photo: Rafał MilachIt’s not just the people who are isolated. It seems that the objects described in the English-only piece “In the car with R” have nothing but each other, too.
Joined by Huldar Breiðfjörð, who compared traveling with him to “shopping with a girl who wants to try everything on,” Rafał Milach’s collection of photographs reveal his obsessive urge to document everything that crosses his path. Next to small portraits of contemporary and historic inhabitants of the island, he presents such surprising images as that of a wrecked car resting atop a shipping container abandoned in the middle of an empty field. If inanimate objects can be described as mischievous, why can’t they be sad, as well? A thousand things vie for our attention, demanding legitimization of their presence, and achieving astounding success through Milach’s photographs.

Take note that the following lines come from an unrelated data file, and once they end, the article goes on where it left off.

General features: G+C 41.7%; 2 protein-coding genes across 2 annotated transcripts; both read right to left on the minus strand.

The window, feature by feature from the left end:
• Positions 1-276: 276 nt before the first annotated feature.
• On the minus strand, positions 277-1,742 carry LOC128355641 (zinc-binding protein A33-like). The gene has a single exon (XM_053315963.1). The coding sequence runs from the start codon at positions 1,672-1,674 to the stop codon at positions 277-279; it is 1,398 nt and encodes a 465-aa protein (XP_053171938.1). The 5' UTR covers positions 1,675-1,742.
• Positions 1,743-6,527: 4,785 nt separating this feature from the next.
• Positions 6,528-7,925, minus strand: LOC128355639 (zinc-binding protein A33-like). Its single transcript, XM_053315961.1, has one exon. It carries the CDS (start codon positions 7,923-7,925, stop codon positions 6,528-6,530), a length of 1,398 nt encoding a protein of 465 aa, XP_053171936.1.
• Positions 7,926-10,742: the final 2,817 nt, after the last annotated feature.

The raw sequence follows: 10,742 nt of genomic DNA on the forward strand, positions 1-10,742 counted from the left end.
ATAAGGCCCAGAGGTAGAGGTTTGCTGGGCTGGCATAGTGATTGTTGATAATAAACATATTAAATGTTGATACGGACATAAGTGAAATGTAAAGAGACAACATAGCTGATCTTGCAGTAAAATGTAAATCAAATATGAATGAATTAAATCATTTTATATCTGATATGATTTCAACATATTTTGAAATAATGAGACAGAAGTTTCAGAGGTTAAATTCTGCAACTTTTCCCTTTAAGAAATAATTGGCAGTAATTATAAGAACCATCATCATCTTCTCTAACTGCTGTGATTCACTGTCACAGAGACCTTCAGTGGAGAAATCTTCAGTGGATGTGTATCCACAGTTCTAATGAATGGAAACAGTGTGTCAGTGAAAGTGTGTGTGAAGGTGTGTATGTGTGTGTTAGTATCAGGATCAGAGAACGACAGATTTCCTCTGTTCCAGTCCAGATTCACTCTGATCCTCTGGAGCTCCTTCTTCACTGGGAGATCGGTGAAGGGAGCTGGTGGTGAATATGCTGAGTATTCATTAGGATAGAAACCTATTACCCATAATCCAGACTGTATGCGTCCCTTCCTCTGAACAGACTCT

The fruit of the “IS (not)” project has little in common with the photographs found in travel bureau brochures, but that might turn out to be the country’s greatest draw. These literary and photographic essays enter into dialog with the non-universal word (in English, Icelandic, and Polish), producing a surprising examination of Icelandic clichés: the belief in elves, the cult of water, isolation, and pastoral life. The excellent concept and phenomenal photography come together into a fascinating album, one just as fascinating as its subject. The “IS (not)” project most certainly is (worth seeing).